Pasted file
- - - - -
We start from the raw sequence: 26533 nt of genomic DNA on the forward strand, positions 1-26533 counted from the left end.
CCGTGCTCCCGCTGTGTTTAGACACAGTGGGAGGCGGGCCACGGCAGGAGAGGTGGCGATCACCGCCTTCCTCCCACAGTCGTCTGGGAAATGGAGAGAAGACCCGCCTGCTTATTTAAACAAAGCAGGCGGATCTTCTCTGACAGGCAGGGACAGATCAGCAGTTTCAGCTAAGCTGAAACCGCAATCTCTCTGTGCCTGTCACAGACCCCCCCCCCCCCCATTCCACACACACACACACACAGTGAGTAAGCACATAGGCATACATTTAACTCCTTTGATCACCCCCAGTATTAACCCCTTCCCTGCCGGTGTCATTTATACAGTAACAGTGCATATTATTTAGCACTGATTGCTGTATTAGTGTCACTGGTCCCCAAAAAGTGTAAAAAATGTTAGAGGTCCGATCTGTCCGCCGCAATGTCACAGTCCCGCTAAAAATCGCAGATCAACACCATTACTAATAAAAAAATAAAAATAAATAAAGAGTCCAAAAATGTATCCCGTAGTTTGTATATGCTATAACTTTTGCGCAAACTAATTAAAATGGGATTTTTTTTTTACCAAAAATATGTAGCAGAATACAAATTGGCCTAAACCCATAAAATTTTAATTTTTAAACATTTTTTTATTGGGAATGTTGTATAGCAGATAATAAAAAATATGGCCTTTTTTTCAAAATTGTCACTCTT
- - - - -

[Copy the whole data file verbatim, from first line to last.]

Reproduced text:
We start from the raw sequence: 26533 nt of genomic DNA on the forward strand, positions 1-26533 counted from the left end.
CCGTGCTCCCGCTGTGTTTAGACACAGTGGGAGGCGGGCCACGGCAGGAGAGGTGGCGATCACCGCCTTCCTCCCACAGTCGTCTGGGAAATGGAGAGAAGACCCGCCTGCTTATTTAAACAAAGCAGGCGGATCTTCTCTGACAGGCAGGGACAGATCAGCAGTTTCAGCTAAGCTGAAACCGCAATCTCTCTGTGCCTGTCACAGACCCCCCCCCCCCCCATTCCACACACACACACACACAGTGAGTAAGCACATAGGCATACATTTAACTCCTTTGATCACCCCCAGTATTAACCCCTTCCCTGCCGGTGTCATTTATACAGTAACAGTGCATATTATTTAGCACTGATTGCTGTATTAGTGTCACTGGTCCCCAAAAAGTGTAAAAAATGTTAGAGGTCCGATCTGTCCGCCGCAATGTCACAGTCCCGCTAAAAATCGCAGATCAACACCATTACTAATAAAAAAATAAAAATAAATAAAGAGTCCAAAAATGTATCCCGTAGTTTGTATATGCTATAACTTTTGCGCAAACTAATTAAAATGGGATTTTTTTTTTACCAAAAATATGTAGCAGAATACAAATTGGCCTAAACCCATAAAATTTTAATTTTTAAACATTTTTTTATTGGGAATGTTGTATAGCAGATAATAAAAAATATGGCCTTTTTTTCAAAATTGTCACTCTT